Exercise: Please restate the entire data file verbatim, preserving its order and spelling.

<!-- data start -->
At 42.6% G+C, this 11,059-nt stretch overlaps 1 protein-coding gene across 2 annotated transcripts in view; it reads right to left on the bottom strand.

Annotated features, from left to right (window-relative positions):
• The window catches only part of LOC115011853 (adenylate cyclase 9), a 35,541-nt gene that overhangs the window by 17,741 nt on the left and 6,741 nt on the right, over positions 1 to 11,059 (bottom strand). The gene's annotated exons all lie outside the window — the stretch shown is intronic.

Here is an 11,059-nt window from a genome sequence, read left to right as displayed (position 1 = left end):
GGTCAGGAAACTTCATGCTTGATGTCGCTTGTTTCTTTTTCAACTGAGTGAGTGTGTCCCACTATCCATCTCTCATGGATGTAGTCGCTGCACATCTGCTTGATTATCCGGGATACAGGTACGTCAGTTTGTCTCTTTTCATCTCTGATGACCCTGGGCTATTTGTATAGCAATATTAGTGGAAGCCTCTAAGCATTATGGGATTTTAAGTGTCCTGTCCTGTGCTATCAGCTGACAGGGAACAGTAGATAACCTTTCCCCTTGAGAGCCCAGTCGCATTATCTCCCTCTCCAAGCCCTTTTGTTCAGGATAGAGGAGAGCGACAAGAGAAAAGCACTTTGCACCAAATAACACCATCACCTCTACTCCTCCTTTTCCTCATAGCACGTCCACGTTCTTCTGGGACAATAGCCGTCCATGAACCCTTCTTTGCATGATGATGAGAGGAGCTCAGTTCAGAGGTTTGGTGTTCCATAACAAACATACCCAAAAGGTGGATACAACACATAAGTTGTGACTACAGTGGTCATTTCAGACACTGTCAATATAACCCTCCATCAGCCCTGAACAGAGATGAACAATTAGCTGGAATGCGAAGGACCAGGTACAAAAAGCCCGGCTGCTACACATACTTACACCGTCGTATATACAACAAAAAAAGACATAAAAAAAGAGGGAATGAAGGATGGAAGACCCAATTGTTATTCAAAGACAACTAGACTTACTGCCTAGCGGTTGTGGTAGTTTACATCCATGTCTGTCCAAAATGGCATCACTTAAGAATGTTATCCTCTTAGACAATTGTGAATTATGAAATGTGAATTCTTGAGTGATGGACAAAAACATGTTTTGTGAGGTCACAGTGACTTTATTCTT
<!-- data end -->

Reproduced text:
At 42.6% G+C, this 11,059-nt stretch overlaps 1 protein-coding gene across 2 annotated transcripts in view; it reads right to left on the bottom strand.

Annotated features, from left to right (window-relative positions):
• The window catches only part of LOC115011853 (adenylate cyclase 9), a 35,541-nt gene that overhangs the window by 17,741 nt on the left and 6,741 nt on the right, over positions 1 to 11,059 (bottom strand). The gene's annotated exons all lie outside the window — the stretch shown is intronic.

Here is an 11,059-nt window from a genome sequence, read left to right as displayed (position 1 = left end):
GGTCAGGAAACTTCATGCTTGATGTCGCTTGTTTCTTTTTCAACTGAGTGAGTGTGTCCCACTATCCATCTCTCATGGATGTAGTCGCTGCACATCTGCTTGATTATCCGGGATACAGGTACGTCAGTTTGTCTCTTTTCATCTCTGATGACCCTGGGCTATTTGTATAGCAATATTAGTGGAAGCCTCTAAGCATTATGGGATTTTAAGTGTCCTGTCCTGTGCTATCAGCTGACAGGGAACAGTAGATAACCTTTCCCCTTGAGAGCCCAGTCGCATTATCTCCCTCTCCAAGCCCTTTTGTTCAGGATAGAGGAGAGCGACAAGAGAAAAGCACTTTGCACCAAATAACACCATCACCTCTACTCCTCCTTTTCCTCATAGCACGTCCACGTTCTTCTGGGACAATAGCCGTCCATGAACCCTTCTTTGCATGATGATGAGAGGAGCTCAGTTCAGAGGTTTGGTGTTCCATAACAAACATACCCAAAAGGTGGATACAACACATAAGTTGTGACTACAGTGGTCATTTCAGACACTGTCAATATAACCCTCCATCAGCCCTGAACAGAGATGAACAATTAGCTGGAATGCGAAGGACCAGGTACAAAAAGCCCGGCTGCTACACATACTTACACCGTCGTATATACAACAAAAAAAGACATAAAAAAAGAGGGAATGAAGGATGGAAGACCCAATTGTTATTCAAAGACAACTAGACTTACTGCCTAGCGGTTGTGGTAGTTTACATCCATGTCTGTCCAAAATGGCATCACTTAAGAATGTTATCCTCTTAGACAATTGTGAATTATGAAATGTGAATTCTTGAGTGATGGACAAAAACATGTTTTGTGAGGTCACAGTGACTTTATTCTT